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Monday, June 4, 2018

KISWAHILI NOTES FOR FORM ONE




KISWAHILI NOTES FOR FORM ONE
(Kiswahili Kidato cha Kwanza)

Click the topics below to view the notes for form one: 


TOPIC 2 - AINA ZA MANENO










HISTORY OF KISWAHILI LANGUAGE

Swahili language, also called kiSwahili, or Kiswahili, Bantu language spoken either as a mother tongue or as a fluent second language on the east coast of Africa in an area extending from Lamu Island, Kenya, in the north to the southern border of Tanzania in the south. (The Bantu languages form a subgroup of the Benue-Congo branch of the Niger-Congo language family.)

People who speak Swahili as their sole mother tongue are usually referred to as Waswahili, but this name refers to their language only and does not denote any particular ethnic or tribal unit. Swahili is widely used as a lingua franca in: (1) Tanzania, where it is the language of administration and primary education; (2) Kenya, where it is, after English, the main language for these purposes; (3) Congo (Kinshasa), where a form of Swahili is one of the four languages of administration, the main language for this purpose being French; and (4) Uganda, where the main language is again English.

Swahili has been greatly influenced by Arabic; there are an enormous number of Arabic loanwords in the language, including the word swahili, from Arabic sawāḥilī (a plural adjectival form of an Arabic word meaning “of the coast”). The language dates from the contacts of Arabian traders with the inhabitants of the east coast of Africa over many centuries. Under Arab influence, Swahili originated as a lingua franca used by several closely related Bantu-speaking tribal groups. In the early 19th century, the spread of Swahili inland received a great impetus from its being the language of the Arab ivory and slave caravans, which penetrated as far north as Uganda and as far west as Congo. Swahili was later adopted by European colonialists, especially the Germans, who used it extensively as the language of administration in Tanganyika, thus laying the foundation for its adoption as a national language of independent Tanzania. In Kenya and Uganda, other local languages also received official encouragement during the colonial period, but the tendency in these countries is now to emphasize the use of Swahili. The oldest preserved Swahili literature, which dates from the early 18th century, is written in the Arabic script, though the language is now written in the Roman alphabet.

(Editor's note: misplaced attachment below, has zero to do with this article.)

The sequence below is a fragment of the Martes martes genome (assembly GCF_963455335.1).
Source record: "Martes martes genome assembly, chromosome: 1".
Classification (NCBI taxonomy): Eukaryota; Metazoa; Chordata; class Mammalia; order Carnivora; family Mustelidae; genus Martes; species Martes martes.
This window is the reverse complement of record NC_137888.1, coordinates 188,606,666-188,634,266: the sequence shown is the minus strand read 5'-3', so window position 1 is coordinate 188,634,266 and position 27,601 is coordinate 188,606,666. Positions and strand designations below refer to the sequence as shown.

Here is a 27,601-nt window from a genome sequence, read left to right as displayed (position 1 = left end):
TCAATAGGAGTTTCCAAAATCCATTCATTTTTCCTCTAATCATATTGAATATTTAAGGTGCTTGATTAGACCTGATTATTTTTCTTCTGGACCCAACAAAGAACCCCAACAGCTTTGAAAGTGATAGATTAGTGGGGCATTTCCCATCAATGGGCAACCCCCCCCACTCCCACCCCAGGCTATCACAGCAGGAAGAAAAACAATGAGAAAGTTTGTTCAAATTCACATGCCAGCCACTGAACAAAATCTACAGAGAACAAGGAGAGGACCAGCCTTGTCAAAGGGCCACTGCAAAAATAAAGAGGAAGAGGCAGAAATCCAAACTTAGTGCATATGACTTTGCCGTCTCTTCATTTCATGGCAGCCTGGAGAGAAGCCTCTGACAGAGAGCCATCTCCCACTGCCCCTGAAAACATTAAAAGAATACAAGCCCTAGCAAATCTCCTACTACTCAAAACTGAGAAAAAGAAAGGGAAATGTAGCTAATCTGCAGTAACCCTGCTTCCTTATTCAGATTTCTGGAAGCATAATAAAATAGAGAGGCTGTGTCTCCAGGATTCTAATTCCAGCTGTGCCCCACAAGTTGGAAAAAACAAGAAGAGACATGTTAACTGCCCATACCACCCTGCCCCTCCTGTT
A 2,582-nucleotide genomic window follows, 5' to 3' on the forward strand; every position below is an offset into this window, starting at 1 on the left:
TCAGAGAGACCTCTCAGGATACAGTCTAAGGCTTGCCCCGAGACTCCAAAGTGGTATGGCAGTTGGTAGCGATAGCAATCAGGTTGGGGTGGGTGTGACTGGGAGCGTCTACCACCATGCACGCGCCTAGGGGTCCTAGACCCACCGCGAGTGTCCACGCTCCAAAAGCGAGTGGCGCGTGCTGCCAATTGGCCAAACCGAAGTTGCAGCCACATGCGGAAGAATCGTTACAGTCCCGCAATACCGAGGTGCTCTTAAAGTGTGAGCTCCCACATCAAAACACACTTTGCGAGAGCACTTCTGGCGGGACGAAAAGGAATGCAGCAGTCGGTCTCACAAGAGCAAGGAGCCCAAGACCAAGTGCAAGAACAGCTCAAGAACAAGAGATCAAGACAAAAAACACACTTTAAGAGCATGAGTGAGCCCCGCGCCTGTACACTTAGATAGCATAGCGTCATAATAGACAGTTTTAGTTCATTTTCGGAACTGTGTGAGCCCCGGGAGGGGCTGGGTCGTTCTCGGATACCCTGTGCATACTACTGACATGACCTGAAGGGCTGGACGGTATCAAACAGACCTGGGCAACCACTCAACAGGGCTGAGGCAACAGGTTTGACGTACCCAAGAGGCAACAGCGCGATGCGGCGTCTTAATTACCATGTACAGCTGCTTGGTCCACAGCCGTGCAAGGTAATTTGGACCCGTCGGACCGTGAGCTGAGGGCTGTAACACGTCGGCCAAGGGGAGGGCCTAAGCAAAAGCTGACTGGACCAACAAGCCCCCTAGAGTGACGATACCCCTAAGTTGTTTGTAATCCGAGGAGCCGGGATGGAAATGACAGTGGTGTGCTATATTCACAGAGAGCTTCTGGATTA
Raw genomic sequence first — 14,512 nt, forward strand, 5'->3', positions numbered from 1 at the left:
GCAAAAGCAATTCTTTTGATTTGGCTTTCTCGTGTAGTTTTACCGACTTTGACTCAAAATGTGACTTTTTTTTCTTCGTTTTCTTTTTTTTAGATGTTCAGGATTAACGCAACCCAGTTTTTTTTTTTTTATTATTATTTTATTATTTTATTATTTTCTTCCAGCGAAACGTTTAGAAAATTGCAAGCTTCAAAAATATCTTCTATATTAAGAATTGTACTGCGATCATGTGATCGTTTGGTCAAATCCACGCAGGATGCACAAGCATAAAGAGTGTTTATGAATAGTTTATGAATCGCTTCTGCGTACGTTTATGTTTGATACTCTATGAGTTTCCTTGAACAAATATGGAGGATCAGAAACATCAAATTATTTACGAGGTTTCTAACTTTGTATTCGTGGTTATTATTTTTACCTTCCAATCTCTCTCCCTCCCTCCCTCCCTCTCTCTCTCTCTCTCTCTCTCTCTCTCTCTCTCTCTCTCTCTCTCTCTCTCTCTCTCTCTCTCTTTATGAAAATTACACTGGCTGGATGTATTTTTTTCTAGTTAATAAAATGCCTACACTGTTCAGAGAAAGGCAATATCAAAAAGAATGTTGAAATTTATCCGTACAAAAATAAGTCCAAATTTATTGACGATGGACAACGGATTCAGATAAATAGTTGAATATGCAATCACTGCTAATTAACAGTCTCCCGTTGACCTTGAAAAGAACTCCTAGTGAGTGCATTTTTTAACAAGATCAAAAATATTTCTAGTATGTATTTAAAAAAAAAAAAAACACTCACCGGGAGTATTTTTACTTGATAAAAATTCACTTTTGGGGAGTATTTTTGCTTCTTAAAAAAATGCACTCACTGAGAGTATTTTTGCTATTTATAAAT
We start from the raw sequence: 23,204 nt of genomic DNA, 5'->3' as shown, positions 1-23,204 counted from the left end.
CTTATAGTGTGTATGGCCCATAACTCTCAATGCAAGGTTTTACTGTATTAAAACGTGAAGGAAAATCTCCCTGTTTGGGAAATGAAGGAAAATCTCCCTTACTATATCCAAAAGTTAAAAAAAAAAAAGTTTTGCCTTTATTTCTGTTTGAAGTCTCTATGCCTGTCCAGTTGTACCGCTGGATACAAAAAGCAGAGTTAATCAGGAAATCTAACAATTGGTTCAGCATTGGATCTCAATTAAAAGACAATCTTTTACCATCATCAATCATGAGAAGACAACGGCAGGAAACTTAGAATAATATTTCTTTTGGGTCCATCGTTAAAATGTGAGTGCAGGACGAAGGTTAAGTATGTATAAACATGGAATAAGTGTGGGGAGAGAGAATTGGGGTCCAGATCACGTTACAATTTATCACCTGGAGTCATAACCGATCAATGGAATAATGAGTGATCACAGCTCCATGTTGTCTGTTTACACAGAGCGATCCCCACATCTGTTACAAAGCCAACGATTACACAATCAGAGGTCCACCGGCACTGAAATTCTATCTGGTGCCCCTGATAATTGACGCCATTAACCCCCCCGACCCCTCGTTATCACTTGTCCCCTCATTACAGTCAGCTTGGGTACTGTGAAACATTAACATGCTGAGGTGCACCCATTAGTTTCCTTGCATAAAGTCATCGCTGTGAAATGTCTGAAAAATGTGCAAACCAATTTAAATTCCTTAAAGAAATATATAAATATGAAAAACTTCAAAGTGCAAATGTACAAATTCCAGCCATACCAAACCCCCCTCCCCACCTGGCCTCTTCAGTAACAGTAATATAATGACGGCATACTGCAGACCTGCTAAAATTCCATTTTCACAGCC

There are about 15 main Swahili dialects, as well as several pidgin forms in use. The three most important dialects are kiUnguja (or Kiunguja), spoken on Zanzibar and in the mainland areas of Tanzania; kiMvita (or Kimvita), spoken in Mombasa and other areas of Kenya; and kiAmu (or Kiamu), spoken on the island of Lamu and adjoining parts of the coast. Standard Swahili is based on the kiUnguja dialect.

Swahili is characteristically Bantu in its grammar, and it has a large vocabulary of word roots traceable to a common Bantu stock. Swahili nouns are divided into classes on the basis of their singular and plural prefixes; prefixes are also used to bring verbs, adjectives, and demonstrative and possessive forms into agreement with the subject of a sentence. Thus, in a sentence with wa-tu, “people” (singular m-tu, “person”), all the words begin with the w-/wa- prefix; e.g., wa-tu w-etu wa-le wa-kubwa wa-mekuja: “those big people of ours have come.” Verb stems may be extended by means of varying suffixes, each one with its particular nuance of meaning; e.g., funga (“shut”), fungwa (“be shut”), fungika (“become shut”), fungia (“shut for”), fungisha (“cause to shut”), and so on.


KISWAHILI DURING COLONIAL PERIOD

 

Various colonial powers that ruled on the coast of East Africa played a role in the growth and spread of Swahili. With the arrival of the Arabs in East Africa, they used Swahili as a language of trade as well as for teaching Islam to the local Bantu peoples. This resulted in Swahili first being written in the Arabic alphabet. 


The later contact with the Portuguese resulted in the increase of vocabulary of the Swahili language. The language was formalised in an institutional level when the Germans took over after the Berlin conference. After seeing there was already a widespread language, the Germans formalised it as the official language to be used in schools. Thus schools in Swahili are called Shule (from German Schule) in government, trade and the court system. With the Germans controlling the major Swahili-speaking region in East Africa, they changed the alphabet system from Arabic to Latin. 


After the first World war, Britain took over German East Africa, where they found Swahili rooted in most areas, not just the coastal regions. The British decided to formalise it as the language to be used across the East African region (although in British East Africa [Kenya and Uganda] most areas used English and various Nilotic and other Bantu languages while Swahili was mostly restricted to the coast). In June 1928, an inter-territorial conference attended by representatives of Kenya, Tanganyika, Uganda, and Zanzibar took place in Mombasa. The Zanzibar dialect was chosen as standard Swahili for those areas, and the standard orthography for Swahili was adopted.




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